Think what will be the easier way to reshape columns to rows and vice –versa? Connect dots with matrices.
Stacking arrays: Stacking is done using the np.hstack() and np.vstack() methods. For horizontal stacking, the number of rows should be the same, while for vertical stacking; the number of columns should be the same.
Try these. While vstack() places array_2 below array_1, hstack() places the array in the second argument below the other. Note: Arrays should be passed as list or tuple of arrays.
Logical operations on arrays: We can also perform conditional and logical selections on arrays using &(AND), | (OR), <, > and == operators to compare the values in the array with the given value.
In the first cell, we have taken values ranging from 5 to 14 in array_logical. When we asked whether array_logical > 10 , result is a boolean array where it compared each element is greater than or equal to 10. Try the syntaxes in the second cell. But before that, guess what will be the result to check your understanding.
Mathematical operations on arrays:
Basic Arithmetic Operations: There is no introduction needed to arithmetic operations. They are simple addition (+), subtraction (-), multiplication (*) and division (/). When two arrays have same size, they are just similar to regular python. Try the following.
Note: Do not mistake these with matrix operations. These are element-wise operations like we do on lists or tuples.
Linear Algebraic Operations: NumPy provides the np.linalg package to apply common linear algebra operations, such as:
- np.linalg.inv: Inverse of a matrix
- np.linalg.det: Determinant of a matrix
- np.linalg.eig: Eigenvalues and eigenvectors of a matrix
These linear algebra functions are largely the basis for most machine learning algorithms. Access to these kinds of functions is the reason why packages like sci-kit learn are built on top of NumPy. ‘np.dot(a,b)’ is used to compute the matrix multiplication.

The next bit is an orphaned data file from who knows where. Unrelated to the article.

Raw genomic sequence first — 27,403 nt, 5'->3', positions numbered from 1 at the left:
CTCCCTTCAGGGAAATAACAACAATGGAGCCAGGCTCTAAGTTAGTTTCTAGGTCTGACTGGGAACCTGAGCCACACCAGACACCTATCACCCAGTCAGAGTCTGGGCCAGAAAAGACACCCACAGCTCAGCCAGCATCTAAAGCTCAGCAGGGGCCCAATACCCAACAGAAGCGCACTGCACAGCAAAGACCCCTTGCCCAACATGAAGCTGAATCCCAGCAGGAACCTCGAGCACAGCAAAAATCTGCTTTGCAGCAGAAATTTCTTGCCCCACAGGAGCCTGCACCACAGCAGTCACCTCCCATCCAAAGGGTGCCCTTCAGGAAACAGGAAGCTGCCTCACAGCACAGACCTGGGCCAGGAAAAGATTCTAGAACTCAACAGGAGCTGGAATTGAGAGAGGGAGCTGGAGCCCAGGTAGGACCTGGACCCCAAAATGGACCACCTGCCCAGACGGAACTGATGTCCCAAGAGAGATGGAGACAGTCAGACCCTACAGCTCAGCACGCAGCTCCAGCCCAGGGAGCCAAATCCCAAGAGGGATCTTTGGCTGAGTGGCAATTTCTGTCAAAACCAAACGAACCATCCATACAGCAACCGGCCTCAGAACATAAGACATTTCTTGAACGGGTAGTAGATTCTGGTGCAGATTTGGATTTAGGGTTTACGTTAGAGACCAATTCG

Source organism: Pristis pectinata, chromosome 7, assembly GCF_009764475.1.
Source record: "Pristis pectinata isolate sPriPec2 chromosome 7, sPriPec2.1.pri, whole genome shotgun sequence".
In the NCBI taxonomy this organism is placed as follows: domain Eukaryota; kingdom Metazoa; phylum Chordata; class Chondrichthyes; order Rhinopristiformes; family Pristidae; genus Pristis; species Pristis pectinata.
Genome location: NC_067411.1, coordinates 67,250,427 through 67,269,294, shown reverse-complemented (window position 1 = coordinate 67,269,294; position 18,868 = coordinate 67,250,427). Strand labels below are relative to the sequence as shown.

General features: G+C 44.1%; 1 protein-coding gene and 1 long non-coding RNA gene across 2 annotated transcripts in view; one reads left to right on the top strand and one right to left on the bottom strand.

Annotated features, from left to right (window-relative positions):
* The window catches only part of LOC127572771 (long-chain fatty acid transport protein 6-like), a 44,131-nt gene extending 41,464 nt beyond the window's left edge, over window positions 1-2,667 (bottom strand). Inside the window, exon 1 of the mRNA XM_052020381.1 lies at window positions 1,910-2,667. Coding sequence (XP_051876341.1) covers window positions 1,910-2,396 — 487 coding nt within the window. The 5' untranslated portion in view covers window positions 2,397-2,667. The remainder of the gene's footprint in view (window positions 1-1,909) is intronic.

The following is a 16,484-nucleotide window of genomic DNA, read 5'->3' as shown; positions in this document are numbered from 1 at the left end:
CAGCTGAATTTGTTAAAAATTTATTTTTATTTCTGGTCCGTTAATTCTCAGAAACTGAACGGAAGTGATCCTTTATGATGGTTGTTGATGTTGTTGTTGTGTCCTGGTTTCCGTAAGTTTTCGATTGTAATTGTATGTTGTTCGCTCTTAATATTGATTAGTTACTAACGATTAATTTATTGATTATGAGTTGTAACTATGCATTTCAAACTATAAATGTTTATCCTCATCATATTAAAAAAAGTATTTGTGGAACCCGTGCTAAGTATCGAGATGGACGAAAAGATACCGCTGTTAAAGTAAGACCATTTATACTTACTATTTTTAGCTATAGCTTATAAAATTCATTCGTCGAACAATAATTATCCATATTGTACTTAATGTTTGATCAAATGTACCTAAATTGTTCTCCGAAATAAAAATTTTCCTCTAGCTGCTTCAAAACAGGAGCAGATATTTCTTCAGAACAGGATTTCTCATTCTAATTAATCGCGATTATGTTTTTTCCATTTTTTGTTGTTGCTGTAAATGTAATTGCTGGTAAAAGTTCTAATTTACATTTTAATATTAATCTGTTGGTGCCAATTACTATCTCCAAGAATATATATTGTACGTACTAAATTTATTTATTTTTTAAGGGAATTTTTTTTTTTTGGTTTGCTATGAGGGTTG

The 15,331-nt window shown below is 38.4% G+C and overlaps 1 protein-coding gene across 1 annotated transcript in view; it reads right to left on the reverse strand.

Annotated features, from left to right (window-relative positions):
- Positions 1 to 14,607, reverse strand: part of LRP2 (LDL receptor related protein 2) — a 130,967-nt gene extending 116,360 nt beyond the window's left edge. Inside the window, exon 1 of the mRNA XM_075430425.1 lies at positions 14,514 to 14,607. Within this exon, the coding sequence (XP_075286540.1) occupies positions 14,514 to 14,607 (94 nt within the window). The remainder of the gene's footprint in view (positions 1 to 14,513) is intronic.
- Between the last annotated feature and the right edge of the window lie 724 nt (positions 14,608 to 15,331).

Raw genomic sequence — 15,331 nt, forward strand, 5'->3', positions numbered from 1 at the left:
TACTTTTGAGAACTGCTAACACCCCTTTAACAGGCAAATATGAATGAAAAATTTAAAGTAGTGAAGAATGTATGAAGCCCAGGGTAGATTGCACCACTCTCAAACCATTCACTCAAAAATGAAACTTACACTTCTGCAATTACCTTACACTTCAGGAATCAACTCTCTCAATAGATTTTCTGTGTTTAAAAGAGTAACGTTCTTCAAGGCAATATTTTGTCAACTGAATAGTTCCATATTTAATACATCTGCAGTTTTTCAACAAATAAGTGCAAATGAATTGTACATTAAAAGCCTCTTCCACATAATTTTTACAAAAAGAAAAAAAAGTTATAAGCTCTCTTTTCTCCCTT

Let me give you an example, Linear Regression is one of the most talked examples to explain machine learning. It says, given the data of [X,Y] , I can compute relationship between X and Y as ‘A’ of the below equation:
While ML algorithms use statistical techniques to give more precise results, We can simply compute ‘A’ by
Functions like linalg.inv() comes handy here. Not only this, np.linalg.eig() used to compute eigenvalues and vectors is repeatedly used by algorithms to perform principal component analysis (PCA) or in support vector machines (SVM).
Apply User Defined Functions: We can also apply our own functions on arrays. For e.g. applying the function x/(x+1) to each element of an array. One way to do that is by looping through the array, which is the non-numpy way.
We would rather prefer to write vectorised code. The simplest way to do that is to vectorise the function you want, and then apply it on the array. Numpy provides the np.vectorize() method to vectorise functions.
Let’s look at how we do it.
These kind of functions come handy when we are doing any new calculation on the array.
Like any other programing language, NumPy has access to universal functions.
Among these, functions like sum(), std(), count() are repeatedly used while pre-processing data in data science projects.
Summary: In this part, we saw simple ways to
- Slice parts of arrays
- Performing simple to complex mathematical operations using built-in functions.
You are going well. We are almost done.
In the next part (Part-3): We have an interesting topic specific to NumPy. It’s broadcasting. For people who work more on Arrays/Matrices, broadcasting is a gift. As an end touch to it, we will do a speed test for lists Vs NumPy arrays.